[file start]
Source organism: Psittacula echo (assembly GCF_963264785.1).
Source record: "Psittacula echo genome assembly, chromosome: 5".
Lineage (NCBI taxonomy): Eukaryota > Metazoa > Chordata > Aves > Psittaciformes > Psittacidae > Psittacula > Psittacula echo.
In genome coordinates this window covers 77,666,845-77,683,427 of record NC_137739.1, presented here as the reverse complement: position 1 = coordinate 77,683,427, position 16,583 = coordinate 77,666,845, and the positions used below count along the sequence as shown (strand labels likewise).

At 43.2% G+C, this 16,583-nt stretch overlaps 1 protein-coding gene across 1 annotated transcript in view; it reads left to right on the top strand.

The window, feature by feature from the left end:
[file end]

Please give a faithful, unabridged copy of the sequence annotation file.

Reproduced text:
Source organism: Psittacula echo (assembly GCF_963264785.1).
Source record: "Psittacula echo genome assembly, chromosome: 5".
Lineage (NCBI taxonomy): Eukaryota > Metazoa > Chordata > Aves > Psittaciformes > Psittacidae > Psittacula > Psittacula echo.
In genome coordinates this window covers 77,666,845-77,683,427 of record NC_137739.1, presented here as the reverse complement: position 1 = coordinate 77,683,427, position 16,583 = coordinate 77,666,845, and the positions used below count along the sequence as shown (strand labels likewise).

At 43.2% G+C, this 16,583-nt stretch overlaps 1 protein-coding gene across 1 annotated transcript in view; it reads left to right on the top strand.

The window, feature by feature from the left end: